The fit and finish is impeccable and looks custom-tailored down to the arrangement of the breaklines indicating the modular assembly of the dashboard. Note how the front passenger airbag door's lines blend perfectly into the upward sweep of the walnut panel. Neat and elegant. Note how the center console carries the chrome and walnut design themes through to the rear compartment in the chrome rings surrounding the transmission shift lever and rear Thermotronic control/air vents and the walnut trim covering the rear console storage compartments. And note how the curve of the center rear console is reflected in the reverse curve of the outboard armrest.

If there's one quibble, it must be with the rear seats, which become unfriendly to those who are much more than six feet tall because of the slope of the roof. As part of our familiarization with the CLS, we were chaffeured across Rome so that we might see how the rich and famous do it. Our six-foot frame felt no discomfort on the winding city streets and would have tolerated a long run to the Amalfi Coast if the opportunity arose. Outward sightlines were, of course, compromised by the shallow quarter windows, but if you're pretending, as we did, that we were glitterati escaping a horde of paparazzi, this was a good thing.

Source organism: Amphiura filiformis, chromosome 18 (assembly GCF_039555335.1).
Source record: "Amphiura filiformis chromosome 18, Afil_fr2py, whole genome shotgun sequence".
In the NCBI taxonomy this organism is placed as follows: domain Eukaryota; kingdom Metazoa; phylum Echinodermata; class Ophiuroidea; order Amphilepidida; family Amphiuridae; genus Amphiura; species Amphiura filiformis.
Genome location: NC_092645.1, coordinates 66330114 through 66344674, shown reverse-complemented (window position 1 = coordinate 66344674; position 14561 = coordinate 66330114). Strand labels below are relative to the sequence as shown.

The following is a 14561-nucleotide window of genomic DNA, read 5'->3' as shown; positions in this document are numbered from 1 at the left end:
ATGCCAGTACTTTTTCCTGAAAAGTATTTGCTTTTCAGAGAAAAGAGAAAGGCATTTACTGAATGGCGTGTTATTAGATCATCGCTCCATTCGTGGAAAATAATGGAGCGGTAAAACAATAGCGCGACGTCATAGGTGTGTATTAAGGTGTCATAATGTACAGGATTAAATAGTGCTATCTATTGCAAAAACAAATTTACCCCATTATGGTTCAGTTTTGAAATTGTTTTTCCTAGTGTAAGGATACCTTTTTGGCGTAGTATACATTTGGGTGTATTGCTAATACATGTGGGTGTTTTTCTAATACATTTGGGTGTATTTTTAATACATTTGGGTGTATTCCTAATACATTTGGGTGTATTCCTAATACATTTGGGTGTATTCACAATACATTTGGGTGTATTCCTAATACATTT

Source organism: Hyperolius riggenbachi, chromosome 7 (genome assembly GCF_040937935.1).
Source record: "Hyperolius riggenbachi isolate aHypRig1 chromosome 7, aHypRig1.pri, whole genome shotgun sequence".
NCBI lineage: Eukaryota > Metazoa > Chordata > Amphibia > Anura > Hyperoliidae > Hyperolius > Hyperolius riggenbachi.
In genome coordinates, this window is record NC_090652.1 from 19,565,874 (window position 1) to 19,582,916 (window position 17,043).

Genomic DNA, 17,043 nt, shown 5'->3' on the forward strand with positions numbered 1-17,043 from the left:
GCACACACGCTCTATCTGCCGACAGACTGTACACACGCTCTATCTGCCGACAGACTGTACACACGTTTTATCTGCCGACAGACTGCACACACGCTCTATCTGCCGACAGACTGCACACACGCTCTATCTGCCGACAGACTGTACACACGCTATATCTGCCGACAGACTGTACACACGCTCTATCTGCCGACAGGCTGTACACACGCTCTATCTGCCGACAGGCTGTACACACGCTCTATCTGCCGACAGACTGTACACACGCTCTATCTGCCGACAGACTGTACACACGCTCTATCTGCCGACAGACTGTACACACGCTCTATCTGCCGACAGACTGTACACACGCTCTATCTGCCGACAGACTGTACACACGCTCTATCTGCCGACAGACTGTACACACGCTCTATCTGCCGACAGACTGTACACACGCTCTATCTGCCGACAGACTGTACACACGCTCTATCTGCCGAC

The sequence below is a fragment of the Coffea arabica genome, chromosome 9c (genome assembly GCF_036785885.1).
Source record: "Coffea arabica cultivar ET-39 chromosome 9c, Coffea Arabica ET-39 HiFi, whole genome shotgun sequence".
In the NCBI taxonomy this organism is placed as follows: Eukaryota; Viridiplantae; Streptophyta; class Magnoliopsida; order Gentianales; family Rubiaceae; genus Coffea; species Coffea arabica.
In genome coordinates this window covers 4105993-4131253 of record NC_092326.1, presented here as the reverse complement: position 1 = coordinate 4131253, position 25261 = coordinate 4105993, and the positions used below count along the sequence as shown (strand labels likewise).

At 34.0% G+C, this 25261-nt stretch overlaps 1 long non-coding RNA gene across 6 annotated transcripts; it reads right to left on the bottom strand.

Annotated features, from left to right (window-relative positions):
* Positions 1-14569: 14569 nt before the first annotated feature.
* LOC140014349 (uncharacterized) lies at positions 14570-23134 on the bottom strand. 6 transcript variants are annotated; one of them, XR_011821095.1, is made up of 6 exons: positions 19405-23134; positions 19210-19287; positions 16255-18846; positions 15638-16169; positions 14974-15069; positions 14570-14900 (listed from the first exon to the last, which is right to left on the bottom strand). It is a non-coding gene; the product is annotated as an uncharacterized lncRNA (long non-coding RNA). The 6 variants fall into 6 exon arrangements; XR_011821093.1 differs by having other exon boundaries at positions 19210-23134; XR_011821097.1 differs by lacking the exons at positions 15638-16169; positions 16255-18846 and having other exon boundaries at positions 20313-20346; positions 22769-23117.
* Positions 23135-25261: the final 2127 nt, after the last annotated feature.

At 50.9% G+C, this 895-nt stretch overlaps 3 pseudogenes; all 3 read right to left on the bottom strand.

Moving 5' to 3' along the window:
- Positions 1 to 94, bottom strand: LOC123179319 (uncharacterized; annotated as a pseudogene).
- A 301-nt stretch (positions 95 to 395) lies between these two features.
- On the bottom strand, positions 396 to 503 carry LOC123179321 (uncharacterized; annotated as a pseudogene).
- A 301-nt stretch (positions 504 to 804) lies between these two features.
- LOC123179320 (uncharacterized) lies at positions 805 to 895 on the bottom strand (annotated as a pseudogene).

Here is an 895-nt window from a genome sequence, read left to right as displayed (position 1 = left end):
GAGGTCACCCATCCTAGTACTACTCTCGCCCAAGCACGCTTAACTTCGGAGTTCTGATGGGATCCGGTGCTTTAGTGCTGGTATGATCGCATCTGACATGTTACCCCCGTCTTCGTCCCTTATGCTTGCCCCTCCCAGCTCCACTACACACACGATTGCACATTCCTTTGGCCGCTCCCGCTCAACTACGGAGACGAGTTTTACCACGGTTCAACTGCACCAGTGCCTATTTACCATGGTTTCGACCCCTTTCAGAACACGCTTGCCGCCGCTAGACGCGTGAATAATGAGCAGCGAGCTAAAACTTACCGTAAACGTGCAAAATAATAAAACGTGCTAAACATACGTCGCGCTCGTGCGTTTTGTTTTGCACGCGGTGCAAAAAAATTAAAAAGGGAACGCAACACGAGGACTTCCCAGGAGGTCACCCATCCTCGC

Driving Impressions

It would be easy to sum up the new Mercedes-Benz CLS as an excellent handler, quiet around town, its air suspension scoffing at whatever the road has in mind. We haven't a problem summing up the driving experience in a few rosy cliches: works in the canyons as well as at the opera, or blends beauty and brawn like Angelina Jolie. That sort of stuff. But that would miss the point about owning a Mercedes. It would be blind to one of the many reasons they cost more than most other cars. And that is, the true beauty is in the details.